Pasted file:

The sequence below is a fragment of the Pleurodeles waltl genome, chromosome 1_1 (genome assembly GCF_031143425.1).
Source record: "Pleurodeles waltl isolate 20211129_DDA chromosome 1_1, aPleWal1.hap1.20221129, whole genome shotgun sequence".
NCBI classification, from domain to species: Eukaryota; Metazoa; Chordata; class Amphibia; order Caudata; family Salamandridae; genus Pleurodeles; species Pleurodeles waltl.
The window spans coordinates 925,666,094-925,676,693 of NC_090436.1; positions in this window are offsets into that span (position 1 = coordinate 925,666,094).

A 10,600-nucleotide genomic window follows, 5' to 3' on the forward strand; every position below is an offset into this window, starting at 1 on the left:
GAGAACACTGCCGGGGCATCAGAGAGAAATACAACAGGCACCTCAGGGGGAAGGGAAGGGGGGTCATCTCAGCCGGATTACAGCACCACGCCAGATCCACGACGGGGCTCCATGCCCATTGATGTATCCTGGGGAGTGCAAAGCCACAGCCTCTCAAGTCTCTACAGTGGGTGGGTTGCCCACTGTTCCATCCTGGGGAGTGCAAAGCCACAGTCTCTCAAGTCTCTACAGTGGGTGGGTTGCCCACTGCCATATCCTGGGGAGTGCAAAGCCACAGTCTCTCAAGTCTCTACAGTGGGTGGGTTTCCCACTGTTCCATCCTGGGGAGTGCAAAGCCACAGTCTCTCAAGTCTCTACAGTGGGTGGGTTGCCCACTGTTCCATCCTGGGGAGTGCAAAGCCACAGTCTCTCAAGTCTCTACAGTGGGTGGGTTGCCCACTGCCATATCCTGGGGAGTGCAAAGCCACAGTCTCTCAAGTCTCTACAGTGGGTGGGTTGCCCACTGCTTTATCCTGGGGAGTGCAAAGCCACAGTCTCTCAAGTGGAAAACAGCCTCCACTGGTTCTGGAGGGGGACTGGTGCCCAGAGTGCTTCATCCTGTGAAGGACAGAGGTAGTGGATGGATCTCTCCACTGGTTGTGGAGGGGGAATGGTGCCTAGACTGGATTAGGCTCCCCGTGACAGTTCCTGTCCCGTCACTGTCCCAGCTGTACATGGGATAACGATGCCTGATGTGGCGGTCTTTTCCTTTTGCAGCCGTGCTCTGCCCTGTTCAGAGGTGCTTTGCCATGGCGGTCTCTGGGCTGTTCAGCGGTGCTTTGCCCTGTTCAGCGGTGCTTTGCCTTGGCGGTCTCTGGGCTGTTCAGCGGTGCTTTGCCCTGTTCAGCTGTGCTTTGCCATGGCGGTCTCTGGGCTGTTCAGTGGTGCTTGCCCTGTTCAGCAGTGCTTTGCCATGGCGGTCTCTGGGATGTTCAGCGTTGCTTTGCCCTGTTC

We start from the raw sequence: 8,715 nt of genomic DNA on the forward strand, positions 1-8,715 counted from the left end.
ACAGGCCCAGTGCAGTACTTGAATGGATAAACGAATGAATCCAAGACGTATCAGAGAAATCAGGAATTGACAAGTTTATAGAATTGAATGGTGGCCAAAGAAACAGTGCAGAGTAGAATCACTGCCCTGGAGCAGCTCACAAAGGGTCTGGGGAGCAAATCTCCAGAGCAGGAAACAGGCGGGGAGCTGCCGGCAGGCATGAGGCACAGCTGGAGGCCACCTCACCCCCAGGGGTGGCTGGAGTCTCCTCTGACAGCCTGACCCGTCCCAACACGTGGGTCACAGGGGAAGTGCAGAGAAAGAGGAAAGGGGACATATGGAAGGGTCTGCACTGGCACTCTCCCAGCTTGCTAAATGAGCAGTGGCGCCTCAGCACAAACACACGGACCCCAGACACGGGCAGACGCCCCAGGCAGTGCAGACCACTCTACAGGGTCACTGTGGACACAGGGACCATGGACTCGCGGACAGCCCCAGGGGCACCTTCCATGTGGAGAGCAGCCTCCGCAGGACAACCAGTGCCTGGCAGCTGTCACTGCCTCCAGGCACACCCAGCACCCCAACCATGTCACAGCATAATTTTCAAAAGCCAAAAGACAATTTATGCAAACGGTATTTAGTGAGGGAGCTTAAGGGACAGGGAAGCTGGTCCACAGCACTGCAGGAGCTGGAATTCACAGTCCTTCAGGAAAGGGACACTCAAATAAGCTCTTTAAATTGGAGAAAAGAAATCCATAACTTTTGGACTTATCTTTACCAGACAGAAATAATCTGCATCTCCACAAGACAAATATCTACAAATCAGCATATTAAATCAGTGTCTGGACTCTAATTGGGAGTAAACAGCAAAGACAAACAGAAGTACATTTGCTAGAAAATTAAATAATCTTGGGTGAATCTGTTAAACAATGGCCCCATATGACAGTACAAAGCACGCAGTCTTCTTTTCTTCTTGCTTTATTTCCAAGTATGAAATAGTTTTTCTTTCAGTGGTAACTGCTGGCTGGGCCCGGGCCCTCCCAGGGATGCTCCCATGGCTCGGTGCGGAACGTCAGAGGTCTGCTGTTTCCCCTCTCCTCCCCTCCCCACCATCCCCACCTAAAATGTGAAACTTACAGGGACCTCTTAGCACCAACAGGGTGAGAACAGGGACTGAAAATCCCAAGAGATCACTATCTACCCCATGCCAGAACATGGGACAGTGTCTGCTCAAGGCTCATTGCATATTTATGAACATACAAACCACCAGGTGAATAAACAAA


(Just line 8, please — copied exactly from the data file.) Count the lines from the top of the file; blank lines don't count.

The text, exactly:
ACAGGCCCAGTGCAGTACTTGAATGGATAAACGAATGAATCCAAGACGTATCAGAGAAATCAGGAATTGACAAGTTTATAGAATTGAATGGTGGCCAAAGAAACAGTGCAGAGTAGAATCACTGCCCTGGAGCAGCTCACAAAGGGTCTGGGGAGCAAATCTCCAGAGCAGGAAACAGGCGGGGAGCTGCCGGCAGGCATGAGGCACAGCTGGAGGCCACCTCACCCCCAGGGGTGGCTGGAGTCTCCTCTGACAGCCTGACCCGTCCCAACACGTGGGTCACAGGGGAAGTGCAGAGAAAGAGGAAAGGGGACATATGGAAGGGTCTGCACTGGCACTCTCCCAGCTTGCTAAATGAGCAGTGGCGCCTCAGCACAAACACACGGACCCCAGACACGGGCAGACGCCCCAGGCAGTGCAGACCACTCTACAGGGTCACTGTGGACACAGGGACCATGGACTCGCGGACAGCCCCAGGGGCACCTTCCATGTGGAGAGCAGCCTCCGCAGGACAACCAGTGCCTGGCAGCTGTCACTGCCTCCAGGCACACCCAGCACCCCAACCATGTCACAGCATAATTTTCAAAAGCCAAAAGACAATTTATGCAAACGGTATTTAGTGAGGGAGCTTAAGGGACAGGGAAGCTGGTCCACAGCACTGCAGGAGCTGGAATTCACAGTCCTTCAGGAAAGGGACACTCAAATAAGCTCTTTAAATTGGAGAAAAGAAATCCATAACTTTTGGACTTATCTTTACCAGACAGAAATAATCTGCATCTCCACAAGACAAATATCTACAAATCAGCATATTAAATCAGTGTCTGGACTCTAATTGGGAGTAAACAGCAAAGACAAACAGAAGTACATTTGCTAGAAAATTAAATAATCTTGGGTGAATCTGTTAAACAATGGCCCCATATGACAGTACAAAGCACGCAGTCTTCTTTTCTTCTTGCTTTATTTCCAAGTATGAAATAGTTTTTCTTTCAGTGGTAACTGCTGGCTGGGCCCGGGCCCTCCCAGGGATGCTCCCATGGCTCGGTGCGGAACGTCAGAGGTCTGCTGTTTCCCCTCTCCTCCCCTCCCCACCATCCCCACCTAAAATGTGAAACTTACAGGGACCTCTTAGCACCAACAGGGTGAGAACAGGGACTGAAAATCCCAAGAGATCACTATCTACCCCATGCCAGAACATGGGACAGTGTCTGCTCAAGGCTCATTGCATATTTATGAACATACAAACCACCAGGTGAATAAACAAA